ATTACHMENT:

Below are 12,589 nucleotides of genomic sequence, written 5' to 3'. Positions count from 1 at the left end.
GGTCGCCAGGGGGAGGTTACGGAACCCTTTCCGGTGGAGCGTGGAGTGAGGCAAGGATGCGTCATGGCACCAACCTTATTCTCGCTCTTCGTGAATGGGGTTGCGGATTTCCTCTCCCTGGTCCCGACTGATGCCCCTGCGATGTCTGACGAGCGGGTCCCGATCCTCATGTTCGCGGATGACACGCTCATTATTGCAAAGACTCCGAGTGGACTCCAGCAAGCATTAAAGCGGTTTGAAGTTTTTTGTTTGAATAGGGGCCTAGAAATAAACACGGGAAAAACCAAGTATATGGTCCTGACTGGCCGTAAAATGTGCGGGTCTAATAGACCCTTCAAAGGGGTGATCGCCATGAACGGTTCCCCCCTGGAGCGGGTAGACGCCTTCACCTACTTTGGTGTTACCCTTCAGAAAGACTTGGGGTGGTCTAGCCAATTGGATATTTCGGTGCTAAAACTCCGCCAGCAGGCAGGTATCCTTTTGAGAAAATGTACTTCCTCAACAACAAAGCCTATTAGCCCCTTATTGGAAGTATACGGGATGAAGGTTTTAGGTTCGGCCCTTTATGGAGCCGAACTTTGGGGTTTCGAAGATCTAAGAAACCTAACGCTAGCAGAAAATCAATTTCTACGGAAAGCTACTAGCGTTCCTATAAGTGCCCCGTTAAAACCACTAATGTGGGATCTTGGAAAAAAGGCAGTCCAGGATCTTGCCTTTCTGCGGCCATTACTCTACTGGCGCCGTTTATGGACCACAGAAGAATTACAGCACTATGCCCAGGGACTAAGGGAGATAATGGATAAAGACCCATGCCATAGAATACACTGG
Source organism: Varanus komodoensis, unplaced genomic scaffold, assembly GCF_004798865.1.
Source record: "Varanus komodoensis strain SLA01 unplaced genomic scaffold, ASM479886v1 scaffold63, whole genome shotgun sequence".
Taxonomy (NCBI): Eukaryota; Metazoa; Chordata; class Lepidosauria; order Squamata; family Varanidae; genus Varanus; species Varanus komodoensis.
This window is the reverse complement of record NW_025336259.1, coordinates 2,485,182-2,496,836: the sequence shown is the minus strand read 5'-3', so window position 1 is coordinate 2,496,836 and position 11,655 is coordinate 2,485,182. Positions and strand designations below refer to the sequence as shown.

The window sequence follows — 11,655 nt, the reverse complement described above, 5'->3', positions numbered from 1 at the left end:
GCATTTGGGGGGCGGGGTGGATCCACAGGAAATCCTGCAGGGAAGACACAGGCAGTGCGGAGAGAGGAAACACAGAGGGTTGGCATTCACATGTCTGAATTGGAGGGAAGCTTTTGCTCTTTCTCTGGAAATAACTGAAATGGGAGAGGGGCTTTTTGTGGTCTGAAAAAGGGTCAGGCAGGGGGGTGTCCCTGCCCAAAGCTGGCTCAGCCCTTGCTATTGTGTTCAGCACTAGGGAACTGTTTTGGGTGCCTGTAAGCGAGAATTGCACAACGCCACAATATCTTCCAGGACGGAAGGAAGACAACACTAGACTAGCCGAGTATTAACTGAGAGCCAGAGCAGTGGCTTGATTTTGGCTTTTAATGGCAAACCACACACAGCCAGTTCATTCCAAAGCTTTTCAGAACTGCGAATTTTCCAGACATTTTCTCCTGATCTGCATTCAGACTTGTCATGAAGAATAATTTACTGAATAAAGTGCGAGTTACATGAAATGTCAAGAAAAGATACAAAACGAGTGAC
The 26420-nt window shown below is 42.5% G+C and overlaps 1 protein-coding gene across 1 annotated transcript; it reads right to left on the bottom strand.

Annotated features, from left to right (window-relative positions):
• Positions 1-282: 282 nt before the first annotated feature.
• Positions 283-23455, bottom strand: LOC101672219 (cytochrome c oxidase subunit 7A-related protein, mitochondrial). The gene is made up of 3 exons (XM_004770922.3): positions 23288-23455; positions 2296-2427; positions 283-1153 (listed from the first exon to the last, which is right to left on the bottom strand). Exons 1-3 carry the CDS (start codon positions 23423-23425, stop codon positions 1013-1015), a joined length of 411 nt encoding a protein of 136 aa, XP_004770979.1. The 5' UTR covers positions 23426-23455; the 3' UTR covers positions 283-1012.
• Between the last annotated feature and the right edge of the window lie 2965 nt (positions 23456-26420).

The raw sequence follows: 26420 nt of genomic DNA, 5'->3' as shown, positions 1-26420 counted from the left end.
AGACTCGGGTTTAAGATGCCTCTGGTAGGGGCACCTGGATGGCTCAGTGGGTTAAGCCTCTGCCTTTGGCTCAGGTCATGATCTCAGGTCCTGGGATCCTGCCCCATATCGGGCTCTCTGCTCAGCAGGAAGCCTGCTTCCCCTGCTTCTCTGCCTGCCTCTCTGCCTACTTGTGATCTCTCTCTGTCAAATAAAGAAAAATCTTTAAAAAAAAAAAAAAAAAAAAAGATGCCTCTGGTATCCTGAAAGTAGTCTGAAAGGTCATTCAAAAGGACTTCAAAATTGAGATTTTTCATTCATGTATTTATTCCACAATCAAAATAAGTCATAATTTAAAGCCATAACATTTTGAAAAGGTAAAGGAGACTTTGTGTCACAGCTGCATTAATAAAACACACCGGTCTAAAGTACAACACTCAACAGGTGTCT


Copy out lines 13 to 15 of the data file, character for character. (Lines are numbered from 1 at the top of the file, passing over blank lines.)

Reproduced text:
• Between the last annotated feature and the right edge of the window lie 2965 nt (positions 23456-26420).

The raw sequence follows: 26420 nt of genomic DNA, 5'->3' as shown, positions 1-26420 counted from the left end.
AGACTCGGGTTTAAGATGCCTCTGGTAGGGGCACCTGGATGGCTCAGTGGGTTAAGCCTCTGCCTTTGGCTCAGGTCATGATCTCAGGTCCTGGGATCCTGCCCCATATCGGGCTCTCTGCTCAGCAGGAAGCCTGCTTCCCCTGCTTCTCTGCCTGCCTCTCTGCCTACTTGTGATCTCTCTCTGTCAAATAAAGAAAAATCTTTAAAAAAAAAAAAAAAAAAAAAGATGCCTCTGGTATCCTGAAAGTAGTCTGAAAGGTCATTCAAAAGGACTTCAAAATTGAGATTTTTCATTCATGTATTTATTCCACAATCAAAATAAGTCATAATTTAAAGCCATAACATTTTGAAAAGGTAAAGGAGACTTTGTGTCACAGCTGCATTAATAAAACACACCGGTCTAAAGTACAACACTCAACAGGTGTCT